We investigated the temporal relationship between the adenosine triphosphate-sensitive K current (KATP current), hypoxic shortening and Ca accumulation in cardiomyocytes exposed to anoxia or metabolic inhibition. Whole-cell, patch-clamp experiments were performed with nonstimulated isolated rat heart ventricular muscle cells loaded with the Ca-sensitive fluorescent dye 1-[2-(5-carboxyoxazol-2-yl)-6-aminobenzofuran-5-oxy]-2-(2'- amino-5'-methylphenoxy) ethane-N,N,N',N'-tetraacetic acid (fura-2) via the patch pipette. After approximately 8 min anoxia, the KATP current started to rise and reached a maximum of 21.3 +/- 3.7 nA (n = 5, recorded at 0 mV clamp potential) within 1-3 min. At that time hypoxic contracture also occurred. Resting cytoplasmic free calcium (Cai) did not change significantly before hypoxic shortening. After hypoxic contracture, the KATP current decreased and Cai started to rise, reaching about 1 micromol/l. The presence of glibenclamide (10 micromol/l) in the bath reduced the anoxia-induced KATP current by more than 50%, but did not significantly influence the time dependence of current, hypoxic shortening and Cai, or the magnitude of Cai. Metabolic inhibition with 1.5 mmol/l CN resulted in KATP current increase and hypoxic shortening, occurring somewhat earlier than under anoxia, but all other parameters were comparable. In non-patch-clamped cells loaded with fura-2 AM ester and field-stimulated with 1 Hz, 1 micronol/l glibenclamide had no significant effect on the magnitude of the Cai increase caused by exposure of the cells to 1.5 mmol/l CN-. After CN- wash-out in non-patch-clamped cells, Cai declined, oscillated and finally returned to control values. It can be concluded that glibenclamide inhibits anoxia-induced KATP currents only partially and has no significant effect on anoxia-induced rise in resting Cai.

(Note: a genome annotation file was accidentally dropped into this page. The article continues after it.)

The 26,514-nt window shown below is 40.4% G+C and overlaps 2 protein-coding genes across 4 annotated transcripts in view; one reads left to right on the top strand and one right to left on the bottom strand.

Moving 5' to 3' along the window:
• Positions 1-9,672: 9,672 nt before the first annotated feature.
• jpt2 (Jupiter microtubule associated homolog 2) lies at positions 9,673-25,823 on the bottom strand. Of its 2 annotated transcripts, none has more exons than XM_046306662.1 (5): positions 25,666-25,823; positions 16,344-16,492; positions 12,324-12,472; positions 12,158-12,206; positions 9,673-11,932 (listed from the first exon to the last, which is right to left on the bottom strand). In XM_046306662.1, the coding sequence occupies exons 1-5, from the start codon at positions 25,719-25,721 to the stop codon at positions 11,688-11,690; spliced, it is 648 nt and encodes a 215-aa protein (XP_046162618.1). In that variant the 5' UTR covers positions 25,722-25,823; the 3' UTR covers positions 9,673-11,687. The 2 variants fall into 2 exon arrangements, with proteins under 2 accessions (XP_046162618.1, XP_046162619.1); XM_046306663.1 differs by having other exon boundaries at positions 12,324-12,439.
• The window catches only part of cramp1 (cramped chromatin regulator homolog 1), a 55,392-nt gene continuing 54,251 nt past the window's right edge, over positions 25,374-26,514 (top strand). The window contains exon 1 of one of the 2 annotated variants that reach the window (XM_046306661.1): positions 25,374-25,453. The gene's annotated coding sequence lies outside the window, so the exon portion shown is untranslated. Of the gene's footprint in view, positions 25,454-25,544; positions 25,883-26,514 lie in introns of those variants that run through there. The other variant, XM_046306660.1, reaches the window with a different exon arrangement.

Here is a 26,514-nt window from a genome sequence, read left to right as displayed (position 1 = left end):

2. The heart as a working model to explore themes and strategies for anoxic survival in ectothermic vertebrates.

    PubMed

    Farrell, A P; Stecyk, Jonathan A W

    2007-06-01